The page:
Rangers had just nine active players at the time, as Andrews was down for treatment.

And Caledonia substitute Jevick McFarlane added gloss to the score summary with a stoppage time item on the break, which ensured that stand-in coach Densill Theobald said ‘goodbye’ to a four game win-less streak.

The triumph took Morvant Caledonia to second place with 13 points, four points shy of Defence Force although the latter team have a game in hand. The Army/Coast Guard combination edged lowly Tiger Tanks Club Sando 3-2 in Couva today.

Rangers slipped from third to fifth place behind W Connection, who defeated table proppers Cunupia FC 2-0 yesterday to move from sixth to third.

Point Fortin Civic also made progress up the standings yesterday as their 2-1 win over Central FC saw them motor to sixth place with the ‘Couva Sharks’ dropping to seventh. Once more, Kerville Jeremiah led from upfront for Civic as his first half item meant he has scored in four successive matches for coach Dexter Cyrus.

Civic have scored eight times in their six outings so far this season. Jeremiah contributed five of those goals himself.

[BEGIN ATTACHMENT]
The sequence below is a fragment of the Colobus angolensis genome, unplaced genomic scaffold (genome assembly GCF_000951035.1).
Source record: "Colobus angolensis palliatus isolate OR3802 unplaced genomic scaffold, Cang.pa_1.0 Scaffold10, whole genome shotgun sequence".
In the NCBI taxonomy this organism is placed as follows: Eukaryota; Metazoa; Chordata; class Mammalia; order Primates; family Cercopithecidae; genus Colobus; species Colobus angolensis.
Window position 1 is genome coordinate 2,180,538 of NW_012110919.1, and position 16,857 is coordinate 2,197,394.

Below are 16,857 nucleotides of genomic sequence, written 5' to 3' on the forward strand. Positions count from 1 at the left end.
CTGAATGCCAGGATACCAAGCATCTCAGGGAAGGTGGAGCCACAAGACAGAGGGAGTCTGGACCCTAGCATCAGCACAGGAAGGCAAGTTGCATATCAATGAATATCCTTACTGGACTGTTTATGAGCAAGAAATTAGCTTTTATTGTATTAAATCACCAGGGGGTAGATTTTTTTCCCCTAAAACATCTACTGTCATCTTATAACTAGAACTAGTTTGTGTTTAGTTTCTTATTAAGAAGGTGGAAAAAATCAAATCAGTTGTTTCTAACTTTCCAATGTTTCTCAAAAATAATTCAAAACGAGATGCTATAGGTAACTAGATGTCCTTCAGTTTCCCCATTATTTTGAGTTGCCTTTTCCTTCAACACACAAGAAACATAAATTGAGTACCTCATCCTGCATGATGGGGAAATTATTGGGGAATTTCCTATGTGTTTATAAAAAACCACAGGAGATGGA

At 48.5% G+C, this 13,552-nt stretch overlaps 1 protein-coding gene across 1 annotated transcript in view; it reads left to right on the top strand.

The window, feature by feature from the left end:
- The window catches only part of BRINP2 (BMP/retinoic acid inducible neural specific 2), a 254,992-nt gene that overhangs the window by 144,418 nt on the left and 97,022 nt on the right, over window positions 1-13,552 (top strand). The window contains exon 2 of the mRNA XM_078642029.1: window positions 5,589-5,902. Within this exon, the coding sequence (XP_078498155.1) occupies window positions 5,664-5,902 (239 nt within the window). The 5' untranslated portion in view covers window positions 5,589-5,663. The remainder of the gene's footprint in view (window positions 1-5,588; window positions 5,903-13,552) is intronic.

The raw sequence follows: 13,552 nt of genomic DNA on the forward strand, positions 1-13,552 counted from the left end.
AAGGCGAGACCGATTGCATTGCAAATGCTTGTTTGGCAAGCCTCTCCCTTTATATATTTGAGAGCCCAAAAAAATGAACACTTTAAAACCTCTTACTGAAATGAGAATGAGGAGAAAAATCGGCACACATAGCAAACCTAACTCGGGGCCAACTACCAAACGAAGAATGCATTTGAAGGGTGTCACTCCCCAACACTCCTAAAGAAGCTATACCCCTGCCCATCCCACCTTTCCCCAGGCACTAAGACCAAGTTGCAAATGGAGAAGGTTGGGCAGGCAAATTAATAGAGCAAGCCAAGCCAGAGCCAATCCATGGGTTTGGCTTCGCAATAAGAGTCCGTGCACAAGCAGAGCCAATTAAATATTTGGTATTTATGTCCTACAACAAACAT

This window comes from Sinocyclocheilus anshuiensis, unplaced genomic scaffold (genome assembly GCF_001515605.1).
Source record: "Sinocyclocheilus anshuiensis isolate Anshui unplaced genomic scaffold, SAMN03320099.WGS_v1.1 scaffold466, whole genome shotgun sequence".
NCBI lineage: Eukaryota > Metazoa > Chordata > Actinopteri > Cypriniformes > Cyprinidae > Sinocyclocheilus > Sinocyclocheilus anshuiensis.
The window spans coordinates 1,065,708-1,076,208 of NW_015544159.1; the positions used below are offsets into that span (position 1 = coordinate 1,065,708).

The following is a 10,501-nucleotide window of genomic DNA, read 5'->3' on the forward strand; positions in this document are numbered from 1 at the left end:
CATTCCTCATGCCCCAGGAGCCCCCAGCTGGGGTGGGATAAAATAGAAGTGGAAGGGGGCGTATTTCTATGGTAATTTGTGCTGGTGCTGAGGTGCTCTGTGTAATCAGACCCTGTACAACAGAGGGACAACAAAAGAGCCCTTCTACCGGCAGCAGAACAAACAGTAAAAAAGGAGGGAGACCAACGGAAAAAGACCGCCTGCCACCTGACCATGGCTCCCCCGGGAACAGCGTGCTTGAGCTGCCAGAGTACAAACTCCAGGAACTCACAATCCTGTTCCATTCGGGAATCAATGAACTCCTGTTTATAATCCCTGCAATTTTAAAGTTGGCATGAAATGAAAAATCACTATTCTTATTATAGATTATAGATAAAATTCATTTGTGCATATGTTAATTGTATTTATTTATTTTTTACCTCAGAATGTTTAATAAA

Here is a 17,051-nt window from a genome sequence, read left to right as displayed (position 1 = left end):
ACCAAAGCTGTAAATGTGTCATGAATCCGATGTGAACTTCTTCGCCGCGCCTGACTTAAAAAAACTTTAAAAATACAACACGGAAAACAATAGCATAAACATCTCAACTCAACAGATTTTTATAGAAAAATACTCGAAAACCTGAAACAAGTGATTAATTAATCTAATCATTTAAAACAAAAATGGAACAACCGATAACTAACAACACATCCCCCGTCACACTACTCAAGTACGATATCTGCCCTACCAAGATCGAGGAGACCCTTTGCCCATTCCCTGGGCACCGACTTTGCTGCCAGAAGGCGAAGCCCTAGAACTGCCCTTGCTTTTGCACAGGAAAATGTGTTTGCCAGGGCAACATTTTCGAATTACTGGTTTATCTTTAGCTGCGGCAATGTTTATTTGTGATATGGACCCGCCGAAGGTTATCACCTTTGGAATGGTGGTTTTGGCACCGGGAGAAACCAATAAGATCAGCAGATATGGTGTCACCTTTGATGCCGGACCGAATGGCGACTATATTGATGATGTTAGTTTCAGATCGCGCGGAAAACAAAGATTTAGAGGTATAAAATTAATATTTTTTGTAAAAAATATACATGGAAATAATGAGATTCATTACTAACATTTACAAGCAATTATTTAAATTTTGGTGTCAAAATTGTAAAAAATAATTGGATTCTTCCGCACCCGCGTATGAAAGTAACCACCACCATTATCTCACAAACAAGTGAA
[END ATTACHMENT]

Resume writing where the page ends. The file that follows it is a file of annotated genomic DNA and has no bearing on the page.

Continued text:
The goals were flowing in Port of Spain too and, for once, Jabloteh were on the right end of them. In the opening six matches, they scored just twice—the lowest offensive return of any team in the 2019/20 season. Yesterday, they blew a flat AC Port of Spain team away.

AC, steered by former Joe Public coach Walt Noriega, even had the benefit of a head start as midfielder Jean-Luc Rochford curled home an excellent free kick after just four minutes.

Jabloteh drew level in the 14th minute with a close ranged finish by flanker Tyrese ‘Boy Boy’ Bailey, off an assist by forward Justin Araujo-Wilson.

Bailey is 18 years old; Araujo-Wilson is 17.

“Tyrese [Bailey], Justin [Araujo-Wilson] and Nickell [Orr] are some of the younger players who we want to send on trial in Europe in May or June, so we are giving them the chance to get some experience now,” said Jeffrey. “Jabloteh would benefit as long as they are successful… In the modern day, this is the age that European clubs prefer to get players.”

Versatile midfielder Micah Lansiquot, one of the squad’s more senior players at just 22, put Jabloteh ahead one minute later with a strike from just inside the opposing box. And the third goal came in the 35th minute as AC defender La Shawn Roberts inadvertently turned in a cross by promising 19-year-old Jabloteh left back Brandon ‘Sprite’ Semper.

Rochford’s precise free kicks apart, the biggest issue for Jabloteh was one of their own making as Lansiquot had a mini-meltdown and initially refused to be placated by Jeffrey.

“Because Micah has a lot of energy, the skipper (Nical Stephens) is always calling on him to do what he has to do,” said Jeffrey. “It is a big man’s game and a game of passion and adrenaline, so some people communicate in different ways. Last night, it went a little overboard and it was my job to reel it in.